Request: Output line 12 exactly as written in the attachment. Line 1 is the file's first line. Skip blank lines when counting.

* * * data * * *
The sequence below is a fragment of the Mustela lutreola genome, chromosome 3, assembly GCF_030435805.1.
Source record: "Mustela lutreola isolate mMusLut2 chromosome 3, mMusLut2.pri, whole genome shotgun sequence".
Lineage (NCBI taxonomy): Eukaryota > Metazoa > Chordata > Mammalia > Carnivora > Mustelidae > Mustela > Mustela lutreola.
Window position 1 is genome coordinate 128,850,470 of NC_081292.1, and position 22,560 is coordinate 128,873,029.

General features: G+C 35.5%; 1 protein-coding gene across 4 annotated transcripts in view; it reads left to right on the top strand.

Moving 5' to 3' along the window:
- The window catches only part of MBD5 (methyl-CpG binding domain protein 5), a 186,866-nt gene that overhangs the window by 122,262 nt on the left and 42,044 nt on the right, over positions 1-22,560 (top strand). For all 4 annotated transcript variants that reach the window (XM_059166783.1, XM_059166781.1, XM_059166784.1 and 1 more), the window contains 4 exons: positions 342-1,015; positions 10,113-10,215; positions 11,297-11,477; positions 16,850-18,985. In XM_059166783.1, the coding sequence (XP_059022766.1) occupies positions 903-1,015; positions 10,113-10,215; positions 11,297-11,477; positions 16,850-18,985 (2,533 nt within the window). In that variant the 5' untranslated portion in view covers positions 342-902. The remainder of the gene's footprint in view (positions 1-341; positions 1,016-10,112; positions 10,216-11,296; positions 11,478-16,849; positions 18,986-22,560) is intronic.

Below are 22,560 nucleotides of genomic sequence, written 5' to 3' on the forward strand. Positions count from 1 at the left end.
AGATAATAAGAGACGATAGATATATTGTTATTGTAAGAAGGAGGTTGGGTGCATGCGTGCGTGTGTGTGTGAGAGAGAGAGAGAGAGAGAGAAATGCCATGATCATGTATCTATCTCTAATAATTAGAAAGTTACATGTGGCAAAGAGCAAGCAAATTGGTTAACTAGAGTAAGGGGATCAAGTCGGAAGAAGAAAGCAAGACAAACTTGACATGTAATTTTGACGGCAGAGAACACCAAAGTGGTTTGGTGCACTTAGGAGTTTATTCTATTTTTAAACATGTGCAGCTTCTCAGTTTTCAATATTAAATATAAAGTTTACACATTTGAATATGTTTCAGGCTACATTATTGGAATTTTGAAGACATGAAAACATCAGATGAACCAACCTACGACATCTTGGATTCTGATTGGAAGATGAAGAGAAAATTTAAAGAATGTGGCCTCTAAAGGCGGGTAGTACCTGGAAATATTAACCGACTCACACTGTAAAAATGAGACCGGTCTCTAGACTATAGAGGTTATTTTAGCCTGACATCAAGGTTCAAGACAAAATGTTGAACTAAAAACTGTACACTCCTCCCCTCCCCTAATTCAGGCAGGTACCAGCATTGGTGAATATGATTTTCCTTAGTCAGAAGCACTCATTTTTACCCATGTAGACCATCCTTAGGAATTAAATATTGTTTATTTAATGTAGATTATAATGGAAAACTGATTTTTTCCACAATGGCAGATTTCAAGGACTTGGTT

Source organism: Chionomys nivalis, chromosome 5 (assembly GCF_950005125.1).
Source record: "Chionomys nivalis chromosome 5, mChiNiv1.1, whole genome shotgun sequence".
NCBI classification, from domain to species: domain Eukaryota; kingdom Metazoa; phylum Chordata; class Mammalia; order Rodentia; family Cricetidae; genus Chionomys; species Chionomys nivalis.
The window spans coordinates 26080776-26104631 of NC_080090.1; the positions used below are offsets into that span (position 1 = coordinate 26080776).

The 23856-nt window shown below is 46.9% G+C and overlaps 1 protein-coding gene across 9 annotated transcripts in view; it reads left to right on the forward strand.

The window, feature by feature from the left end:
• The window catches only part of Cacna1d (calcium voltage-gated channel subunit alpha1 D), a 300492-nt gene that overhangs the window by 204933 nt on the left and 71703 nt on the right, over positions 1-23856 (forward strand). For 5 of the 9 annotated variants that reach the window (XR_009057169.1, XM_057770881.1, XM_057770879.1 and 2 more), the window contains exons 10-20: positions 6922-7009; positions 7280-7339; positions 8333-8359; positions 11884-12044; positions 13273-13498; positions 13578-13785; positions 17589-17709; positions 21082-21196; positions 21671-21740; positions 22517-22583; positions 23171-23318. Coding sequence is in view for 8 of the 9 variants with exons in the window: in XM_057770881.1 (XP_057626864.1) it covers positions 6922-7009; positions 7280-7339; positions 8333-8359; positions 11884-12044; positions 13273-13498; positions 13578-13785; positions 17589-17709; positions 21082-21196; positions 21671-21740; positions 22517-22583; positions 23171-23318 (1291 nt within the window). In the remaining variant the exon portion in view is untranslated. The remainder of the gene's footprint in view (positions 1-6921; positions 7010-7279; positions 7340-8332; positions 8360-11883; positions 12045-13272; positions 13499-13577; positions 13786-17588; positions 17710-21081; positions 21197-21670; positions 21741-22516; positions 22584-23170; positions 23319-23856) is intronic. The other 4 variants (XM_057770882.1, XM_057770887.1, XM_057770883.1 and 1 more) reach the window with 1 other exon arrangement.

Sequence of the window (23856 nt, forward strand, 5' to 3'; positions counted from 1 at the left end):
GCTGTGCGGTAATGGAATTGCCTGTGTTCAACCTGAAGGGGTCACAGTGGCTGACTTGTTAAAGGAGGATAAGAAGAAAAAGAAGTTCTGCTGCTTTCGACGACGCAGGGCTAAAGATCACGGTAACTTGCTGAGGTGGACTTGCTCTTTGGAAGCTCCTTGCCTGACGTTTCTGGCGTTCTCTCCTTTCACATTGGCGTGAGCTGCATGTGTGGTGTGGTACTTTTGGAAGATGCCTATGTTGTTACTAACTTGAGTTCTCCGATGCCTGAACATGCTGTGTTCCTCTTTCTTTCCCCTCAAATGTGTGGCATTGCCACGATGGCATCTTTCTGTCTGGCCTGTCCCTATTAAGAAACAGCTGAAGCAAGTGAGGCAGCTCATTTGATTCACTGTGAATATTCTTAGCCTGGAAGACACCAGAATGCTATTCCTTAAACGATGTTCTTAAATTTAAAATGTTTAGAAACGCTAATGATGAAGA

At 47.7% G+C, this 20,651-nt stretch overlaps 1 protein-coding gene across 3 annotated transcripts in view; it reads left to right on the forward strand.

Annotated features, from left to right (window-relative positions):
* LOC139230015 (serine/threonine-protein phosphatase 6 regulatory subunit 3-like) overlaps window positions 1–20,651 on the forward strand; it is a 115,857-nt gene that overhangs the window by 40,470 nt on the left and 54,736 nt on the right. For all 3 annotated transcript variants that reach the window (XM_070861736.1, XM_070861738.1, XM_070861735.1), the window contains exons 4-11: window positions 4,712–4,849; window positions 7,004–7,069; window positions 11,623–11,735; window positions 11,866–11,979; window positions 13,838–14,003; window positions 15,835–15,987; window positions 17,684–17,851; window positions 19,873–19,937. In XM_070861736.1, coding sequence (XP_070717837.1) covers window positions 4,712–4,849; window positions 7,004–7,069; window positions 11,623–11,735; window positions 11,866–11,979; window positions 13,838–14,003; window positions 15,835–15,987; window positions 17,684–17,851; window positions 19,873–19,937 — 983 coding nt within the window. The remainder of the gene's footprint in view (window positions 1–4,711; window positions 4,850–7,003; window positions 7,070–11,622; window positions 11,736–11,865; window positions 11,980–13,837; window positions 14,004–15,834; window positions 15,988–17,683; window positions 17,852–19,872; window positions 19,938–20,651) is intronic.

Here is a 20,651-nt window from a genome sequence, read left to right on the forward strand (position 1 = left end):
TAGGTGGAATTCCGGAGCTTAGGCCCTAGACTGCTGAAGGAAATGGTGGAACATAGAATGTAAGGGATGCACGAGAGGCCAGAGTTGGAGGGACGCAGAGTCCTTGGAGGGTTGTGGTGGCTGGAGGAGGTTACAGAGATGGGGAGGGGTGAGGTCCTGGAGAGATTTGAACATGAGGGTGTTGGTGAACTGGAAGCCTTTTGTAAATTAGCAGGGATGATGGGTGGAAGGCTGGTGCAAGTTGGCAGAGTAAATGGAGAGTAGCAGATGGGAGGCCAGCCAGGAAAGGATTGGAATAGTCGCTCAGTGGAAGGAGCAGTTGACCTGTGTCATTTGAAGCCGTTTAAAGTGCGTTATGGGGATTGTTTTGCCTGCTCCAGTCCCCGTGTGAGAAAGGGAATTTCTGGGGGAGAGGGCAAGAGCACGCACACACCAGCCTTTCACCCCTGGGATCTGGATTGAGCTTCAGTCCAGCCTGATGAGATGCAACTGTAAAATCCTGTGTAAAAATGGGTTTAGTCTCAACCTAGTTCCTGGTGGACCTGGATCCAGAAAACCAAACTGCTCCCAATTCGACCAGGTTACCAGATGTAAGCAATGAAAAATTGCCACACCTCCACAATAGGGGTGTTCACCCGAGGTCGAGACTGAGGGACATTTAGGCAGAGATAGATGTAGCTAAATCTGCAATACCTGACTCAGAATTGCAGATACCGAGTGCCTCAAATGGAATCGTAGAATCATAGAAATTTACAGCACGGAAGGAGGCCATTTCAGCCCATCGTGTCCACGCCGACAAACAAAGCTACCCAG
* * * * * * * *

NCBI classification, from domain to species: domain Eukaryota; kingdom Metazoa; phylum Chordata; class Mammalia; order Rodentia; family Cricetidae; genus Chionomys; species Chionomys nivalis.